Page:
Community pharmacy integration within the primary care pathway for people with long-term conditions: a focus group study of patients’, pharmacists’ and GPs’ experiences and expectations

Published on 2019-02-08T05:00:00Z (GMT) by
Abstract Background This study aimed to use marketing theory to examine the views of patients, pharmacists and general practitioners (GPs) on how community pharmacies are currently used and to identify how community pharmacy services may be better integrated within the primary care pathway for people with long-term conditions (LTCs). Methods A qualitative research design was used. Two focus groups were conducted with respiratory patients (n = 6, 5) and two with type 2 diabetes patients (both n = 5). Two focus groups were held with pharmacists (n = 7, 5) and two with GPs (both n = 5). The “7Ps marketing mix” (“product”, “price”, “place”, “promotion”, “people”, “process”, “physical evidence”) was used to frame data collection and analysis. Data was analysed using thematic analysis. Results Due to the access and convenience of community pharmacies (“place”), all stakeholder groups recommended using community pharmacies over GP practices for services such as management of minor ailments, medication reviews and routine check-ups for well managed LTCs (“product”). All stakeholder groups preferred pharmacy services with clear specifications which focused on specific interventions to reduce variability in service delivery and quality (“process”). However, all stressed the importance of having an appropriate system to share relevant information, allowing pharmacists and GPs two-way flow (“process”). Pharmacists and GPs mentioned difficulties in collaborating with each other due to inter-professional tensions arising from funding conflicts, which leads to duplication of services and inefficient workflow within the primary care pathway (“people”). Patients and GPs were sometimes doubtful of community pharmacies’ potential to expand services due to limited space, size and poor quality consultation rooms (“physical evidence”). However, all stakeholder groups recommended promoting community pharmacy services locally and nationally (“promotion”). Patients felt the most effective form of promotion was first-hand experience of high quality pharmacy services and peer word-of-mouth. The added value of using pharmacy services was faster access and convenience for patients, and freeing up GPs’ time to focus on more complex patients (“value”). Conclusions Using the 7Ps marketing mix highlighted factors which could influence utilisation and integration of community pharmacy services within the primary care pathway for patients with LTCs. Further research is needed to identify their relative importance.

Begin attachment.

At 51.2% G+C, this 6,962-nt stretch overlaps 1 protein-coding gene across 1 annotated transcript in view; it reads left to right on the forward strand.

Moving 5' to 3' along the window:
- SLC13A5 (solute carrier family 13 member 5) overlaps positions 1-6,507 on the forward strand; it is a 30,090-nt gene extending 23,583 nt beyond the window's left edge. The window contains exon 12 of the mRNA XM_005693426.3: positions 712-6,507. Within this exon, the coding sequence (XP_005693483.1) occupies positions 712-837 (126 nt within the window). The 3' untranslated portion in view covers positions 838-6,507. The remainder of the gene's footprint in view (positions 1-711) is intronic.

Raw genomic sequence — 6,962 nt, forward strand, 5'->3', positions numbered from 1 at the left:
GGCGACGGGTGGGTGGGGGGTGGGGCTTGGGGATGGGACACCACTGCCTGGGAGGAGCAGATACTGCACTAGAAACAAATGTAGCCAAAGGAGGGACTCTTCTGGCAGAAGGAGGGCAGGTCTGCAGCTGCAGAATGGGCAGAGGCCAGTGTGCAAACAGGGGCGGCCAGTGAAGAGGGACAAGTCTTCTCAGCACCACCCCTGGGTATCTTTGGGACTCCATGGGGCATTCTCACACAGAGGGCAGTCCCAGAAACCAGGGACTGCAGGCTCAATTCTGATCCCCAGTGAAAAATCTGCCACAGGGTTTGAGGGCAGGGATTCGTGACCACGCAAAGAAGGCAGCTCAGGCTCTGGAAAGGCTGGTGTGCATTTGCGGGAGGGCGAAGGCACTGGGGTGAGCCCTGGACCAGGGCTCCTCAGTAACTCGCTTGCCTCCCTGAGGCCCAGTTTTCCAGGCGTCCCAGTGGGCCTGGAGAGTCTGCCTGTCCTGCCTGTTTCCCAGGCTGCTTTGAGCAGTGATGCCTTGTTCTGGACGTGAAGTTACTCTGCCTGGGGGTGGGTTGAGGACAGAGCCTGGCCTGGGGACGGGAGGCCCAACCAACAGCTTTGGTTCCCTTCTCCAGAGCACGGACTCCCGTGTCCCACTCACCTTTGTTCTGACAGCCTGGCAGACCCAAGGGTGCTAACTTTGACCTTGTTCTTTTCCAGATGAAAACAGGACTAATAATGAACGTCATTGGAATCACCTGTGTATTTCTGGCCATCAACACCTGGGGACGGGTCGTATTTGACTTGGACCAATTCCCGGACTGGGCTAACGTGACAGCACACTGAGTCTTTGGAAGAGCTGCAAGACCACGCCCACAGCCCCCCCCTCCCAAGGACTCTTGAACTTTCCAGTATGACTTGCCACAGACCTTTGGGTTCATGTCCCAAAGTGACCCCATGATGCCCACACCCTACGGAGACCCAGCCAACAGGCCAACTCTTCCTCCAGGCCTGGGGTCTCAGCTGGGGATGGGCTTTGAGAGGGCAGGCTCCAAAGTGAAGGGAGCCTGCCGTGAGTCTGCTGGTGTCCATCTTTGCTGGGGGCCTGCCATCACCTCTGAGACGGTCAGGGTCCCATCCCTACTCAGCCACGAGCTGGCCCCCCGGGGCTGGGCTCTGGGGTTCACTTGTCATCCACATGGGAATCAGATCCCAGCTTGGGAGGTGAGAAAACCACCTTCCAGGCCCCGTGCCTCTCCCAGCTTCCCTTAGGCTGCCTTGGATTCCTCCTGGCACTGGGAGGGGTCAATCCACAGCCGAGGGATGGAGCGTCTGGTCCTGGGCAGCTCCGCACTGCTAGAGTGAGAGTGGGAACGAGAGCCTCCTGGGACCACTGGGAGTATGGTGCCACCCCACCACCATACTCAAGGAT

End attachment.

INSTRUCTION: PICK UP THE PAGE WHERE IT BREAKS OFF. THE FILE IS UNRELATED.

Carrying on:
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Hindi, Ali; Schafheutle, Ellen; Jacobs, Sally (2019): Community pharmacy integration within the primary care pathway for people with long-term conditions: a focus group study of patients’, pharmacists’ and GPs’ experiences and expectations. figshare. Collection.